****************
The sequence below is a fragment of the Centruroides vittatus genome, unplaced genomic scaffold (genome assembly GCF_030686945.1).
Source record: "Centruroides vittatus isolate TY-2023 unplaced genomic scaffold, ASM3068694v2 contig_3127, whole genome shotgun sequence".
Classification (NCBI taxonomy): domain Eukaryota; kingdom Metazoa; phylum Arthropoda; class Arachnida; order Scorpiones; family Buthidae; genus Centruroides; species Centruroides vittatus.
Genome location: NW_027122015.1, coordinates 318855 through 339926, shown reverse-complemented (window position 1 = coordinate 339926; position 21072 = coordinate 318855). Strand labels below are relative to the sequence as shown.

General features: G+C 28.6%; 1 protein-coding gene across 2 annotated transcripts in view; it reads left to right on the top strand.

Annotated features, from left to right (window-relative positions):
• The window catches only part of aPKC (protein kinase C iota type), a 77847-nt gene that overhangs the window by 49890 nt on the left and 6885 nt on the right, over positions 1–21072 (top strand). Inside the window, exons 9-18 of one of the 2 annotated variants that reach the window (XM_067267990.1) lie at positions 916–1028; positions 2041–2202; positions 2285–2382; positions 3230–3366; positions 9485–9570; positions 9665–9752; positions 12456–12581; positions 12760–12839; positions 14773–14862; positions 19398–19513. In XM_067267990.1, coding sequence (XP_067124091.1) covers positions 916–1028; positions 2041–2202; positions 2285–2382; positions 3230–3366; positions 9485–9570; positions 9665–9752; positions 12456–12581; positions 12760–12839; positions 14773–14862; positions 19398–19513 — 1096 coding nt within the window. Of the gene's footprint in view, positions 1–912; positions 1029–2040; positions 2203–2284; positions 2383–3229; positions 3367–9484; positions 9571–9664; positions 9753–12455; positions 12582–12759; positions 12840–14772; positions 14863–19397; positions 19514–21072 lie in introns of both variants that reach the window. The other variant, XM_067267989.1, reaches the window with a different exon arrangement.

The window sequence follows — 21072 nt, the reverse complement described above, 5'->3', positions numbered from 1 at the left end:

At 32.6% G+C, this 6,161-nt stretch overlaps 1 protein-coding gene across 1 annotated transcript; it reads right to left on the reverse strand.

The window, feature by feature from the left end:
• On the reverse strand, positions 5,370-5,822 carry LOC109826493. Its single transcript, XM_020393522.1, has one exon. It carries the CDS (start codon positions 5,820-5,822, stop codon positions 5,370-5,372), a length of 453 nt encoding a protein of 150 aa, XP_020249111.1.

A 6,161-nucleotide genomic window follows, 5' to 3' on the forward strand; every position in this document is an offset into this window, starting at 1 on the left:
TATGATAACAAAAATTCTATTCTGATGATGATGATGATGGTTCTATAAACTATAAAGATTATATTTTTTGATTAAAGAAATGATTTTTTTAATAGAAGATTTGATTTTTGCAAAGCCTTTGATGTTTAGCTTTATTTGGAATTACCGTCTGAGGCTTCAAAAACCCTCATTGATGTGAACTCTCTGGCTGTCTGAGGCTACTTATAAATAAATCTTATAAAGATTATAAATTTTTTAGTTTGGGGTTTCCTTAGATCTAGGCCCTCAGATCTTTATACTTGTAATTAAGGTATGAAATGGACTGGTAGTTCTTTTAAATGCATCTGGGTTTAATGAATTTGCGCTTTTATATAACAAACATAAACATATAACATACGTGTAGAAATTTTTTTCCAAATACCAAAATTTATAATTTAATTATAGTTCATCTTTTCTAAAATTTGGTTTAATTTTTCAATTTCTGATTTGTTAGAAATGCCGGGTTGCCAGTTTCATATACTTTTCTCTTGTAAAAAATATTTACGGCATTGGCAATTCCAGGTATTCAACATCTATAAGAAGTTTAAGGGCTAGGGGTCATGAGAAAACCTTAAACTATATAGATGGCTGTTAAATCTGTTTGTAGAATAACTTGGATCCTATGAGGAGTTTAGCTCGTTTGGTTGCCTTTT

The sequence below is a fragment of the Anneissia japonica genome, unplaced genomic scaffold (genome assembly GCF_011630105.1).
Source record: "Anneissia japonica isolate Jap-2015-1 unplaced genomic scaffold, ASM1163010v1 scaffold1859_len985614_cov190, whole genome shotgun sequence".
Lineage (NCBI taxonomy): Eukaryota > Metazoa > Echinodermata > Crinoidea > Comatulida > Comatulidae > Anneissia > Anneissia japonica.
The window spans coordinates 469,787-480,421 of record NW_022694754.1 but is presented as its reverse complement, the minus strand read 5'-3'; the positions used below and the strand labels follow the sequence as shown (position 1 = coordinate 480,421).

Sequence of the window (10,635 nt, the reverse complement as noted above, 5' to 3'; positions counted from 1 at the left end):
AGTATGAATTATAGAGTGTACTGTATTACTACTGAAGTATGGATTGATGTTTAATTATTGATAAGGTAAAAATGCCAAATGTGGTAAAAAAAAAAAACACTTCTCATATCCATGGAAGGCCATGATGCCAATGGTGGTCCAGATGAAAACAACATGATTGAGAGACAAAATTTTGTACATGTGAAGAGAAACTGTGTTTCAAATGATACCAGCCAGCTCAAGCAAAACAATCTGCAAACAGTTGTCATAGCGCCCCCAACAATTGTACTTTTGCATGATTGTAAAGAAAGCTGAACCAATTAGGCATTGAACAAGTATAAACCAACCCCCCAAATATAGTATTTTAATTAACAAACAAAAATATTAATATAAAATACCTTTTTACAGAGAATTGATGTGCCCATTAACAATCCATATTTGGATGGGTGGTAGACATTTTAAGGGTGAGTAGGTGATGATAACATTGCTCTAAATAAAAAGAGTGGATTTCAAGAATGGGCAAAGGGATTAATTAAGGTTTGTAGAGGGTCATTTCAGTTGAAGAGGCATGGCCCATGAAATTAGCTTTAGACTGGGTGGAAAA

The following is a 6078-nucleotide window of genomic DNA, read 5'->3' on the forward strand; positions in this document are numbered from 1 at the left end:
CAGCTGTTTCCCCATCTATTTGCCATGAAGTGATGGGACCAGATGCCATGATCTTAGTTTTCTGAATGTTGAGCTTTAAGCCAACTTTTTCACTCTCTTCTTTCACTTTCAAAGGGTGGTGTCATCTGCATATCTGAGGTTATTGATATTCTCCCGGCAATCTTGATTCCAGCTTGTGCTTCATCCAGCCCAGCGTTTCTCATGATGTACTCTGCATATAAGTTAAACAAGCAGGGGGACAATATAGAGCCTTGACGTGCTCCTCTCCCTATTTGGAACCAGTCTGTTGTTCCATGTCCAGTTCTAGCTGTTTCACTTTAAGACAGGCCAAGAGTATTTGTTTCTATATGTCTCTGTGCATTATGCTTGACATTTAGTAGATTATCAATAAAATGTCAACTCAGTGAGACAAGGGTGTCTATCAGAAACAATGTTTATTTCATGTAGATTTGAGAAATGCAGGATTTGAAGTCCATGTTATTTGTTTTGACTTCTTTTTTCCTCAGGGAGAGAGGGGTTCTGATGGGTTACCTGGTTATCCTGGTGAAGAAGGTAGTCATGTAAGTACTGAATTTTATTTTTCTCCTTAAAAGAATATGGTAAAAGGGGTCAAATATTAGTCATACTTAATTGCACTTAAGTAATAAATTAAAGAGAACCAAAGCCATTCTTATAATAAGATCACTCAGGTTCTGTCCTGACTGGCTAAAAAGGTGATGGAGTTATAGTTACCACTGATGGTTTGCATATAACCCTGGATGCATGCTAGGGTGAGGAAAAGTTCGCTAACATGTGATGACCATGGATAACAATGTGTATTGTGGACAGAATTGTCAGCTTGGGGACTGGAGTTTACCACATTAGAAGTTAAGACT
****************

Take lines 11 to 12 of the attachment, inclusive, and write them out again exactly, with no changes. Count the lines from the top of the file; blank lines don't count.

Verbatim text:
• On the reverse strand, positions 5,370-5,822 carry LOC109826493. Its single transcript, XM_020393522.1, has one exon. It carries the CDS (start codon positions 5,820-5,822, stop codon positions 5,370-5,372), a length of 453 nt encoding a protein of 150 aa, XP_020249111.1.

A 6,161-nucleotide genomic window follows, 5' to 3' on the forward strand; every position in this document is an offset into this window, starting at 1 on the left: